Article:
Academics urge SC to dismiss case against Teesta Setalvad
Several academics from across the world have urged the Supreme Court to suo motu dismiss the case against rights defender Teesta Setalvad and other whistleblowers of the 2002 Gujarat riots, the appeal coming ahead of her bail hearing on Monday.
Academics, including British MP and political theorist Bhikhu Parekh and linguist Noam Chomsky, have in a statement asked the apex court to expunge the remarks in an earlier verdict that Gujarat police had cited to justify Setalvad’s June 25 arrest.
The apex court had on June 24, while upholding a special investigation team’s (SIT) clean chit to then Gujarat chief minister Narendra Modi in the 2002 riots, said that those who had knowingly made false allegations in the case “need to be in the dock”.
Citing these remarks, the Gujarat police lodged FIRs against Setalvad, who had supported Zakia Jafri’s petition against the SIT’s findings, and former Gujarat IPS officers R.B. Sreekumar and Sanjiv Bhatt, who had linked Modi to the riots. Zakia’s husband and former MP Ehsan Jafri was among the victims of the massacre in 2002.
The statement by the academics, released by the CPM-backed Safdar Hashmi Memorial Trust, raises “three disturbing questions” about the June 24 judgment.
“First, since the petitioners had challenged the findings of the SIT report that gave a clean chit to the Gujarat government for the riots following the Godhra incident, and asked the Supreme Court to order an independent investigation, for the court to dismiss their appeal on the basis of the very same impugned SIT report seems to us to be unjust,” the statement says.
“Second, while dismissing their appeal, the court has quite gratuitously and wholly unfairly attributed ulterior motives to the petitioners…. Third, the court has passed these uncalled-for obiter dicta without even giving a hearing to those against whom these remarks are directed; this sets an unfortunate precedent in jurisprudence.”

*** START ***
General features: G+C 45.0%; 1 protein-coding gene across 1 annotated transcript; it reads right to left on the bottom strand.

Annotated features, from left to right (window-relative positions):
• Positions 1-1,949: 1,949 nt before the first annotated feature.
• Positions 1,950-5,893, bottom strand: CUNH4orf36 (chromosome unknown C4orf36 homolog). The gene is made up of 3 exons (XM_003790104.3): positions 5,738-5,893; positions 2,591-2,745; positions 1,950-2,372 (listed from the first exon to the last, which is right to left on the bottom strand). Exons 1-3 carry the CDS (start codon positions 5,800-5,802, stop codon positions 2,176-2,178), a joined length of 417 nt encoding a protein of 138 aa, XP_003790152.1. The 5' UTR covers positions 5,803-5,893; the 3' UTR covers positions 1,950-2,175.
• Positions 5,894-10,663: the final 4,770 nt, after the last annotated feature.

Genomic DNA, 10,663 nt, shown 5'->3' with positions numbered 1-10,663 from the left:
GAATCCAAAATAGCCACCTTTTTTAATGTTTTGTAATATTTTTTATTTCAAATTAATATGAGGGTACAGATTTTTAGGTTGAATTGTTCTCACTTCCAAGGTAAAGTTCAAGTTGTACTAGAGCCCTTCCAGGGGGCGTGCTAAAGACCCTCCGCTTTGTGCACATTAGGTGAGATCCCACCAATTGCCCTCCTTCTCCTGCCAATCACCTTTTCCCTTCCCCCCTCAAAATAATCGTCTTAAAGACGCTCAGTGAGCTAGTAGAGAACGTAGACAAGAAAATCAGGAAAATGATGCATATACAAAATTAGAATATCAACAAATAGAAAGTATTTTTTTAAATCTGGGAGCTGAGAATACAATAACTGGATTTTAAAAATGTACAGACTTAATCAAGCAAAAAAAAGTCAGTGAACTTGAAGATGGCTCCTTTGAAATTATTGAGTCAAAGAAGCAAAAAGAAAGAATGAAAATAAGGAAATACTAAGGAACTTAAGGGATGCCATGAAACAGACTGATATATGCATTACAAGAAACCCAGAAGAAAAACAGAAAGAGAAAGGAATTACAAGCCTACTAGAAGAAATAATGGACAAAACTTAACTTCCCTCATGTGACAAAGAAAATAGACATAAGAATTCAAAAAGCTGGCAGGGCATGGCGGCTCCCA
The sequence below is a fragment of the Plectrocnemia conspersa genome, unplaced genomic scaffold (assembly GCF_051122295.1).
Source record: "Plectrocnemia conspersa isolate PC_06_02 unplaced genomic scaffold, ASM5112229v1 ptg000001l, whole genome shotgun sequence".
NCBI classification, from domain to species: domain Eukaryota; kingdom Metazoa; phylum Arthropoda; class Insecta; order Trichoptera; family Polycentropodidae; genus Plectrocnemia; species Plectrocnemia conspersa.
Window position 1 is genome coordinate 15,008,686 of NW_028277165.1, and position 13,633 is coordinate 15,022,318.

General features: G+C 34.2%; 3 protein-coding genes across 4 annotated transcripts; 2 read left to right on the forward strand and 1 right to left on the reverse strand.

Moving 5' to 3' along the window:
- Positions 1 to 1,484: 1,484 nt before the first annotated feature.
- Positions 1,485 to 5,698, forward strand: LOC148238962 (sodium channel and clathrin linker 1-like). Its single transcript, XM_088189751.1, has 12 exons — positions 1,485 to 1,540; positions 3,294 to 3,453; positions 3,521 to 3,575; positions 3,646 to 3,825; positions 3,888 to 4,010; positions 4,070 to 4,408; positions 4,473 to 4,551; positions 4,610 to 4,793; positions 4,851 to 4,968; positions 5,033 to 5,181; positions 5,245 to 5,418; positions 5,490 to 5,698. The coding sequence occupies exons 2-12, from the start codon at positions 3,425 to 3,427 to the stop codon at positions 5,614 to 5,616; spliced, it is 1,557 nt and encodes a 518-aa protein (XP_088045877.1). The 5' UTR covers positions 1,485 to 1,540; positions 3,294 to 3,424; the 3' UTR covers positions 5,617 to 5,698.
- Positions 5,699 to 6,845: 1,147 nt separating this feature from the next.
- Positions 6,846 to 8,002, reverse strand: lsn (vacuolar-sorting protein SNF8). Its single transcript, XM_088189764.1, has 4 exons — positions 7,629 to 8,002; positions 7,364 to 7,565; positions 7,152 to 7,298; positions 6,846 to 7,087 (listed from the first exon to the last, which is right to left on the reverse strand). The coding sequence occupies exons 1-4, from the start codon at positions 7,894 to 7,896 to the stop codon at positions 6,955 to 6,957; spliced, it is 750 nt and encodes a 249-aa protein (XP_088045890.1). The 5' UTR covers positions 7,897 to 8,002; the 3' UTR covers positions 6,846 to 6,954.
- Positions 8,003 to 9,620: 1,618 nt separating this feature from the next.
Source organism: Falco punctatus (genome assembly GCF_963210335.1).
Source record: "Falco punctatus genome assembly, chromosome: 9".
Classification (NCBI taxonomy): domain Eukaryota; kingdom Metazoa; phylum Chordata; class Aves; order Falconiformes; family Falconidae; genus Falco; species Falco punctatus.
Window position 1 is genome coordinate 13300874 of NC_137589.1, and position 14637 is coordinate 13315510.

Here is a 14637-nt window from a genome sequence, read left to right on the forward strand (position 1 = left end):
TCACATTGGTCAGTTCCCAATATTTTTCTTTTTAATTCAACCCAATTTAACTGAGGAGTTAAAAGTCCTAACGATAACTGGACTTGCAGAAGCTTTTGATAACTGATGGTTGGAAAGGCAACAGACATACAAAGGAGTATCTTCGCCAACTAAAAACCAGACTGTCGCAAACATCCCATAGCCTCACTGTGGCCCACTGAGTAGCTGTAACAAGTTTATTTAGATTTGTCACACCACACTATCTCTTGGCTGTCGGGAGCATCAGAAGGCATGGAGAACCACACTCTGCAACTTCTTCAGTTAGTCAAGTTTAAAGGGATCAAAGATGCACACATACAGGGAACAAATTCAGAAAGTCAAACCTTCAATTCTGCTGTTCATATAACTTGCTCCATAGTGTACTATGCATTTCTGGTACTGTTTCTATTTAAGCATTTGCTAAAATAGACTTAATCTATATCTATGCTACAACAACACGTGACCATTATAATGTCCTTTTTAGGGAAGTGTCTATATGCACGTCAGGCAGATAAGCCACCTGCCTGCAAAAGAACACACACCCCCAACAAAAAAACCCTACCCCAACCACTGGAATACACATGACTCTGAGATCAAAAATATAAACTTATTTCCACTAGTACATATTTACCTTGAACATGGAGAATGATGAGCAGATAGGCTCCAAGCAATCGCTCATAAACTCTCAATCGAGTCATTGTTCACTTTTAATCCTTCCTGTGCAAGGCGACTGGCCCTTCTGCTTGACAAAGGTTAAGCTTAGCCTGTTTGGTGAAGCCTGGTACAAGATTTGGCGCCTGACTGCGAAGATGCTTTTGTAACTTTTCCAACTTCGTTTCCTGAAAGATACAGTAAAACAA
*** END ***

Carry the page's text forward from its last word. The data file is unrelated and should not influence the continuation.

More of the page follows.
It adds: “Apart from the brief period of the Emergency, the Indian Supreme Court has generally played an honourable role in defending the democratic commitments of the country, which is why we are dismayed by the recent tendency discernible in the Zakia Jafri judgment.”
Among the signatories are Indian American anthropologist Arjun Appadurai, American political theorist Wendy Brown, Sanskrit and Indian history scholar Sheldon Pollock, economist Robert Pollin and philosophers Carol Rovane, Charles Taylor, Martha Nussbaum and Akeel Bilgrami.
The June 24 verdict had said: “At the end of the day, it appears to us that a coalesced effort of the disgruntled officials of the State of Gujarat along with others was to create sensation by making revelations which were false to their own knowledge…. As a matter of fact, all those involved in such abuse of process, need to be in the dock and proceeded with in accordance with law.”
Setalvad and Sreekumar were arrested on June 25. Bhatt was already in jail in another case.
An Ahmedabad court rejected Setalvad’s bail plea and Gujarat High Court scheduled the hearing for September 17, prompting her to approach the apex court for an earlier hearing.